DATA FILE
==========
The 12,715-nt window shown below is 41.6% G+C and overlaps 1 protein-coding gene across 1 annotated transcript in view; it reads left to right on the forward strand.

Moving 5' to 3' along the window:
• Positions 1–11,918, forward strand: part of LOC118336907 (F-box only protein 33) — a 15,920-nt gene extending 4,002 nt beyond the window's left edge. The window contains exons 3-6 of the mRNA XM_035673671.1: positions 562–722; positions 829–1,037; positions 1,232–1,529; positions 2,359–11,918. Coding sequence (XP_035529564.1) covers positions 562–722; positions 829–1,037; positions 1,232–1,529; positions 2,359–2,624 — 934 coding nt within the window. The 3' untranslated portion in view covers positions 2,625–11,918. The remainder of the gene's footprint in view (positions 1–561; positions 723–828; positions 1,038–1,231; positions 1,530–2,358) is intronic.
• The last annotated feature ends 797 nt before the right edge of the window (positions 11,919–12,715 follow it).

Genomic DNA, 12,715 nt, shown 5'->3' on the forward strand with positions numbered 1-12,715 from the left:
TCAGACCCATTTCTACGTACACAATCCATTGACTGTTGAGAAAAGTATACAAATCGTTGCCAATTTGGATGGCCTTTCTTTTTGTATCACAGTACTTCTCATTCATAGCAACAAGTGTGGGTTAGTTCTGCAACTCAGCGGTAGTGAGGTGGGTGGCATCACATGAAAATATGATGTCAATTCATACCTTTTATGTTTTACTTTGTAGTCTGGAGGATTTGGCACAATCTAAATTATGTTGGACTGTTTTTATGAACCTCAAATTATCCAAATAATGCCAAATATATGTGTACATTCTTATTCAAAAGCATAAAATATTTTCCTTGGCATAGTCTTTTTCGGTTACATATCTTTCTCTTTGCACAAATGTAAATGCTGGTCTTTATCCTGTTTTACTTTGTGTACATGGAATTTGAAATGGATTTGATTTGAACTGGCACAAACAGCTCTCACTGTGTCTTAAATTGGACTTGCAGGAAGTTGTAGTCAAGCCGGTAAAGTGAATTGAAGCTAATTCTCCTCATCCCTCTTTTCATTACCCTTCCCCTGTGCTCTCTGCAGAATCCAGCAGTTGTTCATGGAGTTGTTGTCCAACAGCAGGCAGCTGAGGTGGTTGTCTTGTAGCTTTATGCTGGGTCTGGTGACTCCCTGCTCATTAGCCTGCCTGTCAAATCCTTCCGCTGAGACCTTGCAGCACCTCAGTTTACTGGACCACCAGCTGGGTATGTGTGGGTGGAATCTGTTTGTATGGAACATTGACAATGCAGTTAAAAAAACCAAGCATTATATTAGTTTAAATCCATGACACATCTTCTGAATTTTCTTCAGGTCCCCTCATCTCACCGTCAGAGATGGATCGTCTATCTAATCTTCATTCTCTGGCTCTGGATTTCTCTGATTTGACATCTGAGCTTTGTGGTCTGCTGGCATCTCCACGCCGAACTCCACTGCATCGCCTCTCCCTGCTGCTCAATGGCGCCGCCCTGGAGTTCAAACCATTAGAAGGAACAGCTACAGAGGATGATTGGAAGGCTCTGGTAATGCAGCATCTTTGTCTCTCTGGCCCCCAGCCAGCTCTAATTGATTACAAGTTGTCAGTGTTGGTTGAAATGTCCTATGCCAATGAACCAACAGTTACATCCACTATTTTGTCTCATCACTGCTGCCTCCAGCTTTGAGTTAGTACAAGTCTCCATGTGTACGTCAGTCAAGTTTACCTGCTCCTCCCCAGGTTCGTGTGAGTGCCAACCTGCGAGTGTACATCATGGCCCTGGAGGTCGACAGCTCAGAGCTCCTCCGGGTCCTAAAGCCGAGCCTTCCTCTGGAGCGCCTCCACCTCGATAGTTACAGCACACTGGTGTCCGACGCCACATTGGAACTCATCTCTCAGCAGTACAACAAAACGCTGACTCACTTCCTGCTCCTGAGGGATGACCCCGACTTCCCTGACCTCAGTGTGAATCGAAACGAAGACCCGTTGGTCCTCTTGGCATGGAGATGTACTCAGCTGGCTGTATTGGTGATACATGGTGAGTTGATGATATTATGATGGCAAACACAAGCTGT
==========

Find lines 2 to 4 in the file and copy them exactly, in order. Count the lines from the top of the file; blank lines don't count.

Moving 5' to 3' along the window:
• Positions 1–11,918, forward strand: part of LOC118336907 (F-box only protein 33) — a 15,920-nt gene extending 4,002 nt beyond the window's left edge. The window contains exons 3-6 of the mRNA XM_035673671.1: positions 562–722; positions 829–1,037; positions 1,232–1,529; positions 2,359–11,918. Coding sequence (XP_035529564.1) covers positions 562–722; positions 829–1,037; positions 1,232–1,529; positions 2,359–2,624 — 934 coding nt within the window. The 3' untranslated portion in view covers positions 2,625–11,918. The remainder of the gene's footprint in view (positions 1–561; positions 723–828; positions 1,038–1,231; positions 1,530–2,358) is intronic.
• The last annotated feature ends 797 nt before the right edge of the window (positions 11,919–12,715 follow it).